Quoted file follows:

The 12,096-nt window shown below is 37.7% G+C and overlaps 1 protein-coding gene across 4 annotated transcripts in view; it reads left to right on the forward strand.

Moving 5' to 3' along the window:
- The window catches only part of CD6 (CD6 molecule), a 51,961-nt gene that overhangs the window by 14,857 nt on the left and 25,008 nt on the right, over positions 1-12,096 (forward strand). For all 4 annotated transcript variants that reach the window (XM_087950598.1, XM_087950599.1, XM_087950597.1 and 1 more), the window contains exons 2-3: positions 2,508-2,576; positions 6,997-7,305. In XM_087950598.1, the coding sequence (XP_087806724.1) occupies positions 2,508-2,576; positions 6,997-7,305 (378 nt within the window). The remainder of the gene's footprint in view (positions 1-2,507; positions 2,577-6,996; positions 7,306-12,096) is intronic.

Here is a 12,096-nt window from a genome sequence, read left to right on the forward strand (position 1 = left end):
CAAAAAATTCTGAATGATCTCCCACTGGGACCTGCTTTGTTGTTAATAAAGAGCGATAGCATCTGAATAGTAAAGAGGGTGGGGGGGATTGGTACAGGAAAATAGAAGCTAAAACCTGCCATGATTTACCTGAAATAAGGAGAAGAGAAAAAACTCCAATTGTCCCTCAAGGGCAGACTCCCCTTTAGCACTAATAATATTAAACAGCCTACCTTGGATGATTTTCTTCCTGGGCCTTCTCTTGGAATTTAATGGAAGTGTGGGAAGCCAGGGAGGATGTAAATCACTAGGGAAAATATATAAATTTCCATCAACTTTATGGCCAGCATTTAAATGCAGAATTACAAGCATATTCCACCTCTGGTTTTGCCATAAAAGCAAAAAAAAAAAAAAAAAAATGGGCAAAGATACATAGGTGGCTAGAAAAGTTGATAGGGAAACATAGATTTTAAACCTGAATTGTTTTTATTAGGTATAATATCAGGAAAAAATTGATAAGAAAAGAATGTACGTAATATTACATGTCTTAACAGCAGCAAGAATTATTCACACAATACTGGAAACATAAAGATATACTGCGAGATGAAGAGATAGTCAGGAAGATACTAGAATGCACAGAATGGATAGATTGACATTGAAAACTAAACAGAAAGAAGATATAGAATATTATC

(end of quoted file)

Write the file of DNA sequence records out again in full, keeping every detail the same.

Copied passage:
The 12,096-nt window shown below is 37.7% G+C and overlaps 1 protein-coding gene across 4 annotated transcripts in view; it reads left to right on the forward strand.

Moving 5' to 3' along the window:
- The window catches only part of CD6 (CD6 molecule), a 51,961-nt gene that overhangs the window by 14,857 nt on the left and 25,008 nt on the right, over positions 1-12,096 (forward strand). For all 4 annotated transcript variants that reach the window (XM_087950598.1, XM_087950599.1, XM_087950597.1 and 1 more), the window contains exons 2-3: positions 2,508-2,576; positions 6,997-7,305. In XM_087950598.1, the coding sequence (XP_087806724.1) occupies positions 2,508-2,576; positions 6,997-7,305 (378 nt within the window). The remainder of the gene's footprint in view (positions 1-2,507; positions 2,577-6,996; positions 7,306-12,096) is intronic.

Here is a 12,096-nt window from a genome sequence, read left to right on the forward strand (position 1 = left end):
CAAAAAATTCTGAATGATCTCCCACTGGGACCTGCTTTGTTGTTAATAAAGAGCGATAGCATCTGAATAGTAAAGAGGGTGGGGGGGATTGGTACAGGAAAATAGAAGCTAAAACCTGCCATGATTTACCTGAAATAAGGAGAAGAGAAAAAACTCCAATTGTCCCTCAAGGGCAGACTCCCCTTTAGCACTAATAATATTAAACAGCCTACCTTGGATGATTTTCTTCCTGGGCCTTCTCTTGGAATTTAATGGAAGTGTGGGAAGCCAGGGAGGATGTAAATCACTAGGGAAAATATATAAATTTCCATCAACTTTATGGCCAGCATTTAAATGCAGAATTACAAGCATATTCCACCTCTGGTTTTGCCATAAAAGCAAAAAAAAAAAAAAAAAAATGGGCAAAGATACATAGGTGGCTAGAAAAGTTGATAGGGAAACATAGATTTTAAACCTGAATTGTTTTTATTAGGTATAATATCAGGAAAAAATTGATAAGAAAAGAATGTACGTAATATTACATGTCTTAACAGCAGCAAGAATTATTCACACAATACTGGAAACATAAAGATATACTGCGAGATGAAGAGATAGTCAGGAAGATACTAGAATGCACAGAATGGATAGATTGACATTGAAAACTAAACAGAAAGAAGATATAGAATATTATC